The Academic Staff Union of Universities (ASUU) says the 2016 sexual harassment bill before the senate will undermine the autonomy of universities.
Biodun Ogunyemi, president of the union, said this at a public hearing on the bill, organised by the senate committee on judiciary, human rights and legal matters.
The sexual harassment bill was sponsored by Ovie Omo-Agege (LP- Delta Central) and co-sponsored by 57 other senators.
The bill seeks to criminalise sexual harassment in tertiary institutions and among other things, proposes a five-year jail term for lecturers found guilty of sexual harassment of students.
Ogunyemi said universities were established by law as autonomous bodies, adding that there were laws that clearly articulated redress procedures.
“As a global norm, universities and other tertiary institutions are established by law as autonomous bodies and have their own laws regulating their affairs,” he said.
“This includes misconduct generally among both staff and students, with clearly articulated appropriate redress mechanism.
“Any law or bill which seeks to supplant these laws violates the university autonomy.
“In this particular instance, the bill violates the federal government of Nigeria and ASUU agreement of 2009 and as such should be rejected.”
He said that the bill was discriminatory because it was targeted at educators.
According to Ogunyemi, it is unfair to come up with such a bill; sexual harassment is a societal problem and not peculiar to tertiary institutions.
He also said that the bill was a violation of section 42(1) of the 1999 constitution, adding that it was embarrassing that the legislative arm could seek to make such law that would violate the constitution.
Ogunyemi also pointed out that besides violating the constitution, the bill failed to take cognizance of various extant legislation that adequately dealt with sexual offences.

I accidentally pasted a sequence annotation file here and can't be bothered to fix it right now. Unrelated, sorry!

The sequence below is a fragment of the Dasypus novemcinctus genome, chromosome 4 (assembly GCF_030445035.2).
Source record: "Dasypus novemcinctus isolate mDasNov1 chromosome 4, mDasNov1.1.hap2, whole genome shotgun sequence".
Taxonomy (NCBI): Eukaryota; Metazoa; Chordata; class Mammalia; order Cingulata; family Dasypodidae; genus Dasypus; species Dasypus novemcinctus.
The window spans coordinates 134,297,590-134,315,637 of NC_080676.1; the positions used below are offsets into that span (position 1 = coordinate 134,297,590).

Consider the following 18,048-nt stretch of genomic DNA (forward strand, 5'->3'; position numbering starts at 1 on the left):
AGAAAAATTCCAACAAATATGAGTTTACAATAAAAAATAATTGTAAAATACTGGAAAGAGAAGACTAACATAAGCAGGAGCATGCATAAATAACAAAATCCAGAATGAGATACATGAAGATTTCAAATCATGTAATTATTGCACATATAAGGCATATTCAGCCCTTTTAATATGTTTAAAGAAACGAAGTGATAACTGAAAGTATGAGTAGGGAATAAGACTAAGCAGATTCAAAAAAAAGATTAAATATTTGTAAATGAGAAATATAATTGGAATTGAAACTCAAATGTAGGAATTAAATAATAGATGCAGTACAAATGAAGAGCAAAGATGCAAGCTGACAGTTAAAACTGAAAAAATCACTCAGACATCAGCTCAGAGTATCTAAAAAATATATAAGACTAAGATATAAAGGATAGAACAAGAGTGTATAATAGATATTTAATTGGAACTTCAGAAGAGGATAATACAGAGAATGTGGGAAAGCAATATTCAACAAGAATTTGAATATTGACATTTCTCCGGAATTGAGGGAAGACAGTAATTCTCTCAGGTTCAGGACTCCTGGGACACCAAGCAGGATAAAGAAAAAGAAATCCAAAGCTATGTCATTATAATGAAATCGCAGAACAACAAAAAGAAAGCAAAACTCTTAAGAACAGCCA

Faulting the bill, he said it failed to provide convincing evidence to show that sexual harassment in tertiary institutions had attained a higher magnitude than other spheres of the society.
“The bill is discriminatory, selective, spiteful, and impulsive and lacks logic and any intellectual base by attacking the character and persons of those in tertiary institutions rather than addressing the issue holistically,” he said.
“Furthermore, the bill is dangerous and inimical to the institutions as it contains several loose and ambiguous words and terms which could also be used to harass, intimidate, victimise and persecute, especially lecturers, through false accusation.”
The National Universities Commission (NUC), on the other hand, supported the introduction of the bill “in view of its relevance” and called for its passage.
Julius Okogie, executive secretary of the commission, said while federal and state universities had administrative structures for handling grievances, there was nothing wrong in having a legislation to help with that.
“University miscellaneous provision act gives them power to formulate policies and by-laws to guide them and most institutions have structures to handle these incidences,” he said.
“However, there is nothing wrong if there is a legislation to add to what is on ground. We are only saying that universities are doing something about sexual harassment, which may not be enough”.
Okojie called on the senate to extend the scope of the bill to cover primary and secondary schools.